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Andrey Kortunov

Director General of the Russian International Affairs Council, RIAC member

Column: Longreads
Ivan Timofeev

PhD in Political Science, RIAC Director of Programs, RIAC Member, Head of "Contemporary State" program at Valdai Discussion Club, RIAC member

Column: Longreads

This report reflects the results of the work conducted by the Working Group for Forecasting. A systemic approach has been taken to identify the most important areas of Russia’s foreign policy for 2018, as well as the key threats and opportunities for the country on the global arena. The geographic scope of the forecasts covers the West, the Asia Pacific, the Middle East and the post-Soviet states.

The authors hope that the ideas and conclusions provided in this report will be of use to the Russian authorities when making foreign policy decisions, and will come in handy for experts in international affairs, researchers and journalists.

This report reflects the results of the work conducted by the Working Group for Forecasting. A systemic approach has been taken to identify the most important areas of Russia’s foreign policy for 2018, as well as the key threats and opportunities for the country on the global arena. The geographic scope of the forecasts covers the West, the Asia Pacific, the Middle East and the post-Soviet states.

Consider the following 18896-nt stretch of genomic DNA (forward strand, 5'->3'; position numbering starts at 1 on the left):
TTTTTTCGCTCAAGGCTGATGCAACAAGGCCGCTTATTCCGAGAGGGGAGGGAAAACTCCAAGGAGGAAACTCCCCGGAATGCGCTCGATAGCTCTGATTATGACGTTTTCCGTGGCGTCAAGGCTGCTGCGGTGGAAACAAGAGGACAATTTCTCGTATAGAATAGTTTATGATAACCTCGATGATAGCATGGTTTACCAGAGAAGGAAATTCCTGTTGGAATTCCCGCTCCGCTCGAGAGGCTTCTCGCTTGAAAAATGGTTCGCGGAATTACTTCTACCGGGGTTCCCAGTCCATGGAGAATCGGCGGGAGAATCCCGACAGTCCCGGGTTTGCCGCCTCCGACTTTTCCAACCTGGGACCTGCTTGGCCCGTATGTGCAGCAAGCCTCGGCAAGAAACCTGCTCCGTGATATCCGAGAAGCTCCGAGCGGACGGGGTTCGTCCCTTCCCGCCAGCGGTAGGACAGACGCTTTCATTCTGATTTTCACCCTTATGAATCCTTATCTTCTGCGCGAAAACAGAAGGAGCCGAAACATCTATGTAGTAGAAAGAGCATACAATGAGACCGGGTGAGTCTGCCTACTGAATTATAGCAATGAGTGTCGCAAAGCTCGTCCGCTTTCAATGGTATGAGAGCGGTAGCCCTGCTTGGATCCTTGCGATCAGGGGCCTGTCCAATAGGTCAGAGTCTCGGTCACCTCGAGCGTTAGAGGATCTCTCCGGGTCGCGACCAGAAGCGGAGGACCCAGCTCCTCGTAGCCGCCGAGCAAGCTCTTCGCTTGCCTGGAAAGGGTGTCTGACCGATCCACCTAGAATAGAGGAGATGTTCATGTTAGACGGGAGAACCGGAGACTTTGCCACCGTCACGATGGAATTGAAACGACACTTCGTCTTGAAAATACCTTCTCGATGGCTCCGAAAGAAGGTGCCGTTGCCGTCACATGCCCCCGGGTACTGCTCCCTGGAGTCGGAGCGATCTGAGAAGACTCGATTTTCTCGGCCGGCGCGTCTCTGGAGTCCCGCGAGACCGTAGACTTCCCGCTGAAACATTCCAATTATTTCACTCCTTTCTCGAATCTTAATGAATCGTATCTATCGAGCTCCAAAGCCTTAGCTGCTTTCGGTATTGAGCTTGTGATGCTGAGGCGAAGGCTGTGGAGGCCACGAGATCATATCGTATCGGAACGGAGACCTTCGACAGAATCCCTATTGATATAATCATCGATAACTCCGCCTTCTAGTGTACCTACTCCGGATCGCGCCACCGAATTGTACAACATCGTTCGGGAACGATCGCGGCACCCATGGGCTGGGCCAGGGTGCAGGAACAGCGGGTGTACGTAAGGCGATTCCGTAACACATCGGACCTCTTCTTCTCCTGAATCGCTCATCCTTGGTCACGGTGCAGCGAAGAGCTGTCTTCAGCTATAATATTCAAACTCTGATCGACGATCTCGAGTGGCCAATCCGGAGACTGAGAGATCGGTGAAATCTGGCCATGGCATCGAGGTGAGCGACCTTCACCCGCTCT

The authors hope that the ideas and conclusions provided in this report will be of use to the Russian authorities when making foreign policy decisions, and will come in handy for experts in international affairs, researchers and journalists.

The 2018 presidential elections will mark the beginning of a new foreign policy cycle for the Russian Federation. In the context of the elections, the main areas of foreign policy expected to be revised (with a certain amount of continuity), and these changes will be reflected in the respective conceptual foreign policy documents. The Russian presidential elections just so happen to coincide with the political cycles in a number of countries, including China, the United States, and several EU and Middle Eastern states. The "naked wire" or "dead wood" effect will only increase in international relations. Crisis scenarios may appear as a result of the intentional or unintentional actions of individual countries, or because of poor coordination in resolving issues that affect the entire world. Russia's key interest lies in creating favourable conditions for the country's internal development. Economic backwardness is a growing threat to Russia's sovereignty, narrowing the window of opportunity in foreign policy.

Project page: russiancouncil.ru/en/forecast2018

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Poll conducted

  1. Korean Peninsula Crisis Has no Military Solution. How Can It Be Solved?
    Demilitarization of the region based on Russia-China "Dual Freeze" proposal  
     36 (35%)
    Restoring multilateral negotiation process without any preliminary conditions  
     27 (26%)
    While the situation benefits Kim Jong-un's and Trump's domestic agenda, there will be no solution  
     22 (21%)
    Armed conflict still cannot be avoided  
     12 (12%)
    Stonger deterrence on behalf of the U.S. through modernization of military infrastructure in the region  
     4 (4%)
    Toughening economic sanctions against North Korea  
     2 (2%)
 
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